Intake Process

Physician and Community Awareness

The genetics staff gives numerous educational talks each year to a wide range of audiences about the recent discoveries in cancer genetics and the process of genetic counseling and genetic testing. Presentations are given at various departmental meetings throughout Northwestern, grand rounds at several community hospitals, meetings of community-based cancer support groups and organizations, and local nursing conferences.

Identify Eligible Clients/Referral

Specialists in the Lynn Sage Comprehensive Breast Center and other such clinics refer patients when indicated to the CGP and NOCEDPP. In addition, both academically based physicians at Northwestern and private practitioners in oncology, surgery, and obstetrics and gynecology on staff at Northwestern have been contacted either directly or indirectly. When possible, a genetic counselor attends the weekly multi-disciplinary breast, gynecologic, and colon cancer conferences to identify patients that may be appropriate for genetic counseling based on their clinical and family history. Patients are also accepted on self-referral or as referrals from community physicians.

Pre-test Counseling

The CGP and NOCEDPP routinely provide genetic counseling services to both individuals and their family members. These services are available on a weekly basis.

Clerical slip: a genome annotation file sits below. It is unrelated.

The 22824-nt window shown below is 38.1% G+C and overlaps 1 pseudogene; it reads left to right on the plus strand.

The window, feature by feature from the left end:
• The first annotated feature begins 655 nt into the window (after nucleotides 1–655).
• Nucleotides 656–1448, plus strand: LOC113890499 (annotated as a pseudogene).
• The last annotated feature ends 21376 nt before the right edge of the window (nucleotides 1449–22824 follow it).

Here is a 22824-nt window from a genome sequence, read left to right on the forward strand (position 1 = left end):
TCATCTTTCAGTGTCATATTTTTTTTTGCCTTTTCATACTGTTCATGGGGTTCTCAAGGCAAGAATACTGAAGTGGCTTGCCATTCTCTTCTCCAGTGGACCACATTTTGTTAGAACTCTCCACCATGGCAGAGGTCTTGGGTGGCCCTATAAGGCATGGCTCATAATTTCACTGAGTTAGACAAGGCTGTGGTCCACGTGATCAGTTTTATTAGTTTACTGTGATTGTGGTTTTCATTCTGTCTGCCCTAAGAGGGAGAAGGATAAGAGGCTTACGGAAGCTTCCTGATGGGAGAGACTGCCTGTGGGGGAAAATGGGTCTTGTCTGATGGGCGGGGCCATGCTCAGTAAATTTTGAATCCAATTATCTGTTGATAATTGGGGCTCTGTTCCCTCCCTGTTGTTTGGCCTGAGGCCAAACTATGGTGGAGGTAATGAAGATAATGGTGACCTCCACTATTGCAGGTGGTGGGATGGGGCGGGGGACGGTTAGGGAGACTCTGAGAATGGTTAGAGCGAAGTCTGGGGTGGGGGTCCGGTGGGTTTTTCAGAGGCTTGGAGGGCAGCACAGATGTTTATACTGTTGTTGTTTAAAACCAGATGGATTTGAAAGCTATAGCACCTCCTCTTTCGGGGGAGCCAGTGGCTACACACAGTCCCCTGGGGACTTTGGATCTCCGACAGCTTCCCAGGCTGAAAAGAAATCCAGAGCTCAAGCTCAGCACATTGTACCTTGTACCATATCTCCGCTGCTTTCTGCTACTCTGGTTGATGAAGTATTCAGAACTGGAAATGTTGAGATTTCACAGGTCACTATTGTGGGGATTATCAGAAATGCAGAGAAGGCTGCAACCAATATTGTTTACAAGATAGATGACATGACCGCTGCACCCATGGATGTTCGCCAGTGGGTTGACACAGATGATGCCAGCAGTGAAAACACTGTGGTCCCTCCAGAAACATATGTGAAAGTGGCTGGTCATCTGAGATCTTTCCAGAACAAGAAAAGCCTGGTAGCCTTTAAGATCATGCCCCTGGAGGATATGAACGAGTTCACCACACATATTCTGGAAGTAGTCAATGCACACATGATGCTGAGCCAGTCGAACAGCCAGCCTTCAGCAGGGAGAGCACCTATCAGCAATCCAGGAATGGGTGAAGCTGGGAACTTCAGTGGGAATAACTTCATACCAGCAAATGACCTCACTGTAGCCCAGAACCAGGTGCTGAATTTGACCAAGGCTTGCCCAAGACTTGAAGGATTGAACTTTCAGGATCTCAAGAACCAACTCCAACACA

All individuals undergoing cancer risk assessment and genetic counseling through the Cancer Genetics Program are contacted by the genetic counselor by telephone prior to a formal appointment. The genetic counselor elicits the client's questions and concerns and provides an overview of the genetic counseling and testing process, including number of appointments, cost, possibility of insurance coverage, and confidentiality of information. Clients are encouraged to gather medical records documenting the occurrences of cancer in their family for accurate risk assessment, or at least confer with relatives to obtain details about cancer diagnoses. Information about reproductive history, environmental exposures, and medical history relevant to cancer risk is also gathered over the telephone. A preliminary pedigree is constructed based on telephone intake information and preliminary cancer risk assessment is performed.